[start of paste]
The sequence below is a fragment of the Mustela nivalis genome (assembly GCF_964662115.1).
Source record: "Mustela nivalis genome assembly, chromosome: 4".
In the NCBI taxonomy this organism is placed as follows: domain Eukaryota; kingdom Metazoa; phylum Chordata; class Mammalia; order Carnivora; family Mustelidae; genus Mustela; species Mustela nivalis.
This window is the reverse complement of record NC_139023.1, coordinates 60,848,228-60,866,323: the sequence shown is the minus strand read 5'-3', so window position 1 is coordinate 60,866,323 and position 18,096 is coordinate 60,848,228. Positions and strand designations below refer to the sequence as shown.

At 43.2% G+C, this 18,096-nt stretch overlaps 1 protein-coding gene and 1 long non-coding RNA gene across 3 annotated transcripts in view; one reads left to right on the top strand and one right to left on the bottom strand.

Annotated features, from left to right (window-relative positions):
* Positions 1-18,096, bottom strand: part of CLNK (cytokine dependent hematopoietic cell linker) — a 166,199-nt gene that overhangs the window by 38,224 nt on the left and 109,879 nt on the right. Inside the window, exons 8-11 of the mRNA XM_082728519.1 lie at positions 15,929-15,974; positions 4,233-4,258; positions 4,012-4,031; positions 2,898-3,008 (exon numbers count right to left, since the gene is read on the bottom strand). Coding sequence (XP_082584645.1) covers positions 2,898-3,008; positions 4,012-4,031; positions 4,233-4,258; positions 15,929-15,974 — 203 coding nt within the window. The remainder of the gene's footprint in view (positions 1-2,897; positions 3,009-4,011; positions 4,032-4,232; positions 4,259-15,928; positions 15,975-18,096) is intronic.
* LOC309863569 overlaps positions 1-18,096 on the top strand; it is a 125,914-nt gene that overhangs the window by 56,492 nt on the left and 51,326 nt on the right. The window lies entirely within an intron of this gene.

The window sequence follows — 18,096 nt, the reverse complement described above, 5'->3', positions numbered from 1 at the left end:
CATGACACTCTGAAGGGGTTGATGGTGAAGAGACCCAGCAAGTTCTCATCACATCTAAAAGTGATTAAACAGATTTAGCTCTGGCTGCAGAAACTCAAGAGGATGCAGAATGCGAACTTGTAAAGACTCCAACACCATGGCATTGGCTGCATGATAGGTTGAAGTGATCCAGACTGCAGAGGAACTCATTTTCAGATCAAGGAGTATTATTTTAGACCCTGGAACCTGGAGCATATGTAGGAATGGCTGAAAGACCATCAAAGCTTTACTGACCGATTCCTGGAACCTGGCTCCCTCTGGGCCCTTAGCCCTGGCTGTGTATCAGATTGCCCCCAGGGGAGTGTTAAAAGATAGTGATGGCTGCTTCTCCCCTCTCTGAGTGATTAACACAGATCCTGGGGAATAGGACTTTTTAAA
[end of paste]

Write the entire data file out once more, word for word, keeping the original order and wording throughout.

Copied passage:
The sequence below is a fragment of the Mustela nivalis genome (assembly GCF_964662115.1).
Source record: "Mustela nivalis genome assembly, chromosome: 4".
In the NCBI taxonomy this organism is placed as follows: domain Eukaryota; kingdom Metazoa; phylum Chordata; class Mammalia; order Carnivora; family Mustelidae; genus Mustela; species Mustela nivalis.
This window is the reverse complement of record NC_139023.1, coordinates 60,848,228-60,866,323: the sequence shown is the minus strand read 5'-3', so window position 1 is coordinate 60,866,323 and position 18,096 is coordinate 60,848,228. Positions and strand designations below refer to the sequence as shown.

At 43.2% G+C, this 18,096-nt stretch overlaps 1 protein-coding gene and 1 long non-coding RNA gene across 3 annotated transcripts in view; one reads left to right on the top strand and one right to left on the bottom strand.

Annotated features, from left to right (window-relative positions):
* Positions 1-18,096, bottom strand: part of CLNK (cytokine dependent hematopoietic cell linker) — a 166,199-nt gene that overhangs the window by 38,224 nt on the left and 109,879 nt on the right. Inside the window, exons 8-11 of the mRNA XM_082728519.1 lie at positions 15,929-15,974; positions 4,233-4,258; positions 4,012-4,031; positions 2,898-3,008 (exon numbers count right to left, since the gene is read on the bottom strand). Coding sequence (XP_082584645.1) covers positions 2,898-3,008; positions 4,012-4,031; positions 4,233-4,258; positions 15,929-15,974 — 203 coding nt within the window. The remainder of the gene's footprint in view (positions 1-2,897; positions 3,009-4,011; positions 4,032-4,232; positions 4,259-15,928; positions 15,975-18,096) is intronic.
* LOC309863569 overlaps positions 1-18,096 on the top strand; it is a 125,914-nt gene that overhangs the window by 56,492 nt on the left and 51,326 nt on the right. The window lies entirely within an intron of this gene.

The window sequence follows — 18,096 nt, the reverse complement described above, 5'->3', positions numbered from 1 at the left end:
CATGACACTCTGAAGGGGTTGATGGTGAAGAGACCCAGCAAGTTCTCATCACATCTAAAAGTGATTAAACAGATTTAGCTCTGGCTGCAGAAACTCAAGAGGATGCAGAATGCGAACTTGTAAAGACTCCAACACCATGGCATTGGCTGCATGATAGGTTGAAGTGATCCAGACTGCAGAGGAACTCATTTTCAGATCAAGGAGTATTATTTTAGACCCTGGAACCTGGAGCATATGTAGGAATGGCTGAAAGACCATCAAAGCTTTACTGACCGATTCCTGGAACCTGGCTCCCTCTGGGCCCTTAGCCCTGGCTGTGTATCAGATTGCCCCCAGGGGAGTGTTAAAAGATAGTGATGGCTGCTTCTCCCCTCTCTGAGTGATTAACACAGATCCTGGGGAATAGGACTTTTTAAA